One particular issue to emerge from the Budget that will hit some major Cornish businesses is the cost of our pasties. Bishop Fleming Cornwall’s director of Tax, Robert Bailey explains
A lot of the budget had been announced previously, was the result of consultations reporting or had been leaked, but there were some genuine surprises in the speech and in the detail, some good, some not so, and we have a particular local problem with one announcement.
The Chancellor has applied VAT at standard rate to all food served hot (except for freshly baked bread). Anything served above ambient temperature is subject to the full force of VAT.
At the moment, standard rate VAT applies where food is “… heated for the purpose of enabling it to be consumed at a temperature above the ambient air temperature.”
“Some of Cornwall’s biggest employers are the larger pasty makers and this could be a serious blow to those businesses”
Many pasty makers sell pasties from their bakery shops, straight out of the oven – the pasties are held in baker’s trays behind the counter and sold as fast as they can be made, but they are not necessarily hot. A customer will often happily take some cold pasties to heat up at home and if they specifically want a hot pasty to eat now, they make take a pasty from a warming cabinet on the end of the counter. The purpose of heating is to cook the food – the temperature they are sold at is merely a result of how fresh the pasty is out of the oven – so they are zero rated.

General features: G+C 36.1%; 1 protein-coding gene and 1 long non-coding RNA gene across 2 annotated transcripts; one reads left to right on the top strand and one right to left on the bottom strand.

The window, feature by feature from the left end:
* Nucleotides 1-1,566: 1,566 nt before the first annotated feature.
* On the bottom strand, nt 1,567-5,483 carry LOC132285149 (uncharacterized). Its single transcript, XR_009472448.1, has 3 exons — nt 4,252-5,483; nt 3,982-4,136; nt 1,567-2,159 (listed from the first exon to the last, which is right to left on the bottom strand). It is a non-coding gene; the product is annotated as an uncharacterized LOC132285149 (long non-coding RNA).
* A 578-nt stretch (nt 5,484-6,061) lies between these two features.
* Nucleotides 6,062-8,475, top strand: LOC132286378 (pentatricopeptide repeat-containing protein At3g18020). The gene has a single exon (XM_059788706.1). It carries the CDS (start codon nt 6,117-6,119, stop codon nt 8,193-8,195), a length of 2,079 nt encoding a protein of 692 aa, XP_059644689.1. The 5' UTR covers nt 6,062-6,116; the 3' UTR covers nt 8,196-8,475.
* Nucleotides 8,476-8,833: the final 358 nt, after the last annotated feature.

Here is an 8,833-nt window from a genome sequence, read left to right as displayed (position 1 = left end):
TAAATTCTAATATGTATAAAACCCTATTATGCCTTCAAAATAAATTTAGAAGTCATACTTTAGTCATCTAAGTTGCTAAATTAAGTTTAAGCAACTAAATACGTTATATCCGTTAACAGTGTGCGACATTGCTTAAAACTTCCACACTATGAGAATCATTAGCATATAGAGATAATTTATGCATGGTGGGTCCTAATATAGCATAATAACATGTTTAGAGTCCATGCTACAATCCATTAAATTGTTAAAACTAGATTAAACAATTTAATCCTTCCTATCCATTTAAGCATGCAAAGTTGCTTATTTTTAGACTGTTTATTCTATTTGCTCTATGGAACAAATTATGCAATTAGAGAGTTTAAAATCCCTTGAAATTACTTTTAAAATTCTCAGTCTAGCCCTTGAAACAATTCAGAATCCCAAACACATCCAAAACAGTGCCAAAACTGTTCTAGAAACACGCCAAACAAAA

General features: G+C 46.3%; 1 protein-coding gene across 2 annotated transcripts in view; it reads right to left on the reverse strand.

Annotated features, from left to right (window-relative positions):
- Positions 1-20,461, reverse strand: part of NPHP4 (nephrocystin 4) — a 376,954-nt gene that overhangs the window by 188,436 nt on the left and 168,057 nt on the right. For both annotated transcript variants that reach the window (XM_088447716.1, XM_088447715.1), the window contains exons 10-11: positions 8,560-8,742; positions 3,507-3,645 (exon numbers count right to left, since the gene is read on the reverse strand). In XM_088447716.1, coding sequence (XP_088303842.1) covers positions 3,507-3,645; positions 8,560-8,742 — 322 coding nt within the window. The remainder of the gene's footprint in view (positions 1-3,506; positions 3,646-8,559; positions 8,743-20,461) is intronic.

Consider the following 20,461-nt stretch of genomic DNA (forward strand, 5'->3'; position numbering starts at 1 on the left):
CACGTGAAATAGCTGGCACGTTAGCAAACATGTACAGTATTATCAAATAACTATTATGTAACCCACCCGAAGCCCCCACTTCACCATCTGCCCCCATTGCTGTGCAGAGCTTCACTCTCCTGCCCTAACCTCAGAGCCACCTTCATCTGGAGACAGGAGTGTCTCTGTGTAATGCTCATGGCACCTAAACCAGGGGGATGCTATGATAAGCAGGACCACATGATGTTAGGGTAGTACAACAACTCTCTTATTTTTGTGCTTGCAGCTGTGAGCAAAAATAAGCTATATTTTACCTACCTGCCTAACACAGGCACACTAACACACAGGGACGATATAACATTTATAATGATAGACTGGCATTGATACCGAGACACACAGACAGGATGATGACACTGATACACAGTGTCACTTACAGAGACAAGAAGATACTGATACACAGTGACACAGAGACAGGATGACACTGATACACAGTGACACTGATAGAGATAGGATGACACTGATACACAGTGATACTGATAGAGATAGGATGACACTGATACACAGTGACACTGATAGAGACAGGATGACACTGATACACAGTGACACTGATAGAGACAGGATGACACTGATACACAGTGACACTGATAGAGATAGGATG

The pasty in the warming cabinet is heated for the purpose of serving it hot so is a supply in the course of catering and is standard rated, as would a pasty from the tray put into a microwave at the purchasers request.
But, from 1 October 2012, any pasty sold above “ambient air temperature” will be subject to VAT at the full rate – the draft rules specifically refer to the need to allow a pasty to cool to ambient air temperature before sale to remain zero rated.
So we may have a baker’s tray of 30 pasties at the back of the shop cooling, having come out of the oven 5 minutes ago. All the pasties on the counter have been sold. The normal price is £2 and the customer has a choice: either wait for 40 minutes for the pasty to have cooled sufficiently and pay £2; or have one now and pay £2.40. And if the harassed serving staff are harried into selling one early, and a VAT inspector is watching, the baker may be in front of a Tax Tribunal!
So, unless a baker refuses to sell a warm pasty until it has cooled (or keeps his shop at Equatorial temperatures) the standard rate will apply to all retail sales of fresh pasties, effectively creaming off 1/6th of the profits or adding 20% to the price to the customer.
Some of Cornwall’s biggest employers are the larger pasty makers and this could be a serious blow to those businesses – and to the Cornish Pasty eater who will certainly be paying more for his pasties.